Spain threatens to vote no against Brexit deal because of Gibraltar

  • While controversy over a draft Brexit deal with the European Union continues to dominate the U.K.'s political agenda, the thorny subject of Gibraltar is upsetting Spain once again.
  • Spain's Prime Minister Pedro Sanchez said Spain will reject the draft Brexit withdrawal agreement, struck between the U.K. and EU last week, without a clarification on the status of Gibraltar in future talks.
  • Spain wants to make sure it is not left out of any future EU-U.K. talks on Gibraltar.
Gibraltarians gather for a political rally in Grand Casements Square held to mark Gibraltar National Day on September 10, 2018 in Gibraltar, Gibraltar. 
Matt Cardy | Getty Images News | Getty Images
Gibraltarians gather for a political rally in Grand Casements Square held to mark Gibraltar National Day on September 10, 2018 in Gibraltar, Gibraltar. 

While controversy over a draft Brexit deal with the European Union continues to dominate the U.K.'s political agenda, the thorny subject of Gibraltar is upsetting Spain once again.

Spain's Prime Minister Pedro Sanchez said Spain will reject the draft Brexit withdrawal agreement, struck between the U.K. and EU last week, without a clarification of the text the will shape future talks on the status of Gibraltar — a tiny overseas territory with British sovereignty on the south coast of Spain.

The draft Brexit deal, or the "Withdrawal Agreement" as it's officially known, covers a multitude of elements regarding the U.K.'s withdrawal from the EU, including citizens' rights, the financial settlement and a transition period (of 21 months after March 2019 when Britain is scheduled to leave the EU) as well as protocols on Ireland, Gibraltar and Cyprus.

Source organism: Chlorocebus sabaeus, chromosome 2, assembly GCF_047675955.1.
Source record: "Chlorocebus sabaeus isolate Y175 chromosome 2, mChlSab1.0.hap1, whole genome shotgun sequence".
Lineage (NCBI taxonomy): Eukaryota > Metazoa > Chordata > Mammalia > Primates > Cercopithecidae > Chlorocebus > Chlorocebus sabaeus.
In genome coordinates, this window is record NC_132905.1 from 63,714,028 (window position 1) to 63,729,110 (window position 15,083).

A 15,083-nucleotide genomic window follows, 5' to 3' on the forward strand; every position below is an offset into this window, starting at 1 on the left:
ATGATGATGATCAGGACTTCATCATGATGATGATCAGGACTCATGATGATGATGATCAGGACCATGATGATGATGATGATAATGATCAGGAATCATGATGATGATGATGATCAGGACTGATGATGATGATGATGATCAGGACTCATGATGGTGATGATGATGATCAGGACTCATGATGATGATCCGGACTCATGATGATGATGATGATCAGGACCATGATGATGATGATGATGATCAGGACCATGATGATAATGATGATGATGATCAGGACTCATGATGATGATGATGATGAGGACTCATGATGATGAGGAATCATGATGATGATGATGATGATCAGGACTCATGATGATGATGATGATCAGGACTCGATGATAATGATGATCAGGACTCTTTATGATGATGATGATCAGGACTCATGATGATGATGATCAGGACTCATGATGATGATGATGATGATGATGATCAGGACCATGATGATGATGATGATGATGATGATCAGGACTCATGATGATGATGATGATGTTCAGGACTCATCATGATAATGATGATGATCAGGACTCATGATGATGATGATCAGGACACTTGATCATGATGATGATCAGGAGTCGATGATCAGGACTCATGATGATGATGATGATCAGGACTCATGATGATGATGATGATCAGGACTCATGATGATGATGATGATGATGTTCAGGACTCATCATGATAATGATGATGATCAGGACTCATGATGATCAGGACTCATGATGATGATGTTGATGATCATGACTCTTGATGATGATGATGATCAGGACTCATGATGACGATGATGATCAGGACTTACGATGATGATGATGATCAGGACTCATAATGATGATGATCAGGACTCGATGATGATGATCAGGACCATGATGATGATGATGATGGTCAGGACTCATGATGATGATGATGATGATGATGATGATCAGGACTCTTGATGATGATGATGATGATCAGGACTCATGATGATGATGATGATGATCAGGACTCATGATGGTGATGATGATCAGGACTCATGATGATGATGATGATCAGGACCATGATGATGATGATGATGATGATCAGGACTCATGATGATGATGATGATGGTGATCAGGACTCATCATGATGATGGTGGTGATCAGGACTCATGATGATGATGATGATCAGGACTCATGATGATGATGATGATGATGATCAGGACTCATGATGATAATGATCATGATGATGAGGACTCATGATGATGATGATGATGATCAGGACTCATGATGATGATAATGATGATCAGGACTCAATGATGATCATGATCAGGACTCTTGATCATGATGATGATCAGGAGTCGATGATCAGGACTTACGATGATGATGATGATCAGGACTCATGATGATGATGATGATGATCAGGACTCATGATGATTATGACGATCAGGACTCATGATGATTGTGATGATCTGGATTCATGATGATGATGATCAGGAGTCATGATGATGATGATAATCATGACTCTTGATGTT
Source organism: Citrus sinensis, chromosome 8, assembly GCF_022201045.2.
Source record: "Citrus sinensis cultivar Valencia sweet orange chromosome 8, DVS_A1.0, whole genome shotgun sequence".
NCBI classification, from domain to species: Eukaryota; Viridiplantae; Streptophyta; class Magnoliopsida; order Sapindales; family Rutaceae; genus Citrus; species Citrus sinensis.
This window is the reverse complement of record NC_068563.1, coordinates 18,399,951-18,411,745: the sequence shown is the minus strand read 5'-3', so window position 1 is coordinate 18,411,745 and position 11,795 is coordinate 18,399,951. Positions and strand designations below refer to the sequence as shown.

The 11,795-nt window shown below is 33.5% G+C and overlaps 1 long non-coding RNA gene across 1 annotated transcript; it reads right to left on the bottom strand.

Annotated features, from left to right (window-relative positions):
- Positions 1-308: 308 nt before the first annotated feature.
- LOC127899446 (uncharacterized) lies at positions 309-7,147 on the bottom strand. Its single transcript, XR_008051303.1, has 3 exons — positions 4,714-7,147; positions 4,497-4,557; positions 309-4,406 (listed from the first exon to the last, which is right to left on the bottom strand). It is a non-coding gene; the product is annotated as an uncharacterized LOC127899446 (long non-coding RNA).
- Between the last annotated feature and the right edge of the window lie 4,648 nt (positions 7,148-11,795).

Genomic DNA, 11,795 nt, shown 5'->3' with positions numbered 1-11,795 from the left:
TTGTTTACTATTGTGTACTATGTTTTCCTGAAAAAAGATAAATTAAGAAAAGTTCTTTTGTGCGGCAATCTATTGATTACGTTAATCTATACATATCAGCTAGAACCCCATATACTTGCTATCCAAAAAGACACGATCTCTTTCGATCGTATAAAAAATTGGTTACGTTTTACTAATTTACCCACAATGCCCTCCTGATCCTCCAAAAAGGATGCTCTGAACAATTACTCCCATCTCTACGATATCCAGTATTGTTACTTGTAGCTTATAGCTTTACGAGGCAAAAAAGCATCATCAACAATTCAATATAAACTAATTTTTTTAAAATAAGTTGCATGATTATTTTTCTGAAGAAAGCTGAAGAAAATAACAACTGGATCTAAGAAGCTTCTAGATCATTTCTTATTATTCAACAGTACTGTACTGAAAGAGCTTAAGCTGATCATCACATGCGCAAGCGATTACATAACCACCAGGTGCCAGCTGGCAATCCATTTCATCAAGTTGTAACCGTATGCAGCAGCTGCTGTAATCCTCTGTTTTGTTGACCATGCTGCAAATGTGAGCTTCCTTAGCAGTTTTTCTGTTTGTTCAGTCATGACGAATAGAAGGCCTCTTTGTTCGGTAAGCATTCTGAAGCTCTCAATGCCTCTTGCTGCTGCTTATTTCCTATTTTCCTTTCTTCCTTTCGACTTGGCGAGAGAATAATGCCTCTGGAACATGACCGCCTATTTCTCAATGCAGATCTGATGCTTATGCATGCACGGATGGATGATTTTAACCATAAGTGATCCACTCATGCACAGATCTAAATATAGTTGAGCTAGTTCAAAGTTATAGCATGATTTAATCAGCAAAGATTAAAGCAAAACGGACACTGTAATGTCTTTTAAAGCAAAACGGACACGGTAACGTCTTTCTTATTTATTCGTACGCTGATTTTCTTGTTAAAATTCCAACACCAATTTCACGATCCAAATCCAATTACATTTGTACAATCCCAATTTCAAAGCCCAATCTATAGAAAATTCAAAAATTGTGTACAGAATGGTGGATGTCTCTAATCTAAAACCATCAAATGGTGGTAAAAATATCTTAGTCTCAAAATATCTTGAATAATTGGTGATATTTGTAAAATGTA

Spain wants to make sure it is not left out of any future EU-U.K. talks on Gibraltar. Sanchez tweeted Tuesday that any talks on Gibraltar's status, after the transition period ends, must be held between Spain and the U.K.

It said these changes would have to be made on Sunday, when the European Council (the EU heads of state) meets for a special summit on Brexit.

Dominated by the Rock of Gibraltar, Gibraltar was ceded to the Brits in the early 1700s after being captured from Spain. The sovereignty of the territory has been a bone of contention between the U.K. and Spain ever since with various attempts by the Spanish to re-take the land.

Spain asserts a claim to Gibraltar although residents have rejected that in two separate referendums, the last one being in 2002. Then, the U.K. government proposed sharing sovereignty with Spain but, giving the people of Gibraltar a vote, 98.9 percent rejected the proposal.

Rock and a hard place

With the Brexit referendum in 2016 seeing a majority of Brits vote to leave the EU, the future of Gibraltar (which will leave the EU, along with the rest of the U.K.) came to the fore once again.

Gibraltar's Chief Minister Fabian Picardo said in a statement on Monday that "it does not come as a surprise that Madrid should seek to raise new Gibraltar issues at the last minute in our negotiations to leave the EU. Raising issues at the eleventh hour is a well-known tactic that has been used by Spain in the past while we were in the EU," he said.

He said the U.K. had already said that Gibraltar would not be excluded from negotiations on a future relationship with the EU.

As for Spain's inclusion in such talks involving Gibraltar, the European Commission spokesperson Margaritis Schinas said Tuesday that Spain would be included.

"We are aware of Spain's concerns … The European Union's position on Gibraltar is clear and is stated in the European Council guidelines of 29 April 2017 that 'after the U.K. leaves the EU, no agreement between the EU and U.K. may apply to the territory of Gibraltar without the agreement between the Kingdom of Spain and United Kingdom,'" he said in Tuesday's daily press briefing.

The draft Brexit deal has caused upheaval in Britain's political establishment with Brexiteers in government mounting a rebellion against the deal that they say keeps the U.K. too close to Europe. Prime Minister Theresa May has said the deal on offer is the best she can get and said it protected the British economy and jobs.

The draft Brexit deal now not only has to be approved by a majority of the U.K. Parliament, which looks unlikely given the support May can rely on, it also has to be ratified by a qualified majority of the EU's other 27 member states. This means that if Spain voted against the draft deal it would not scupper it.

It's likely that the draft deal will be amended to clarify Spain's involvement in future talks regarding Gibraltar's status in any future relationship to mollify Spain.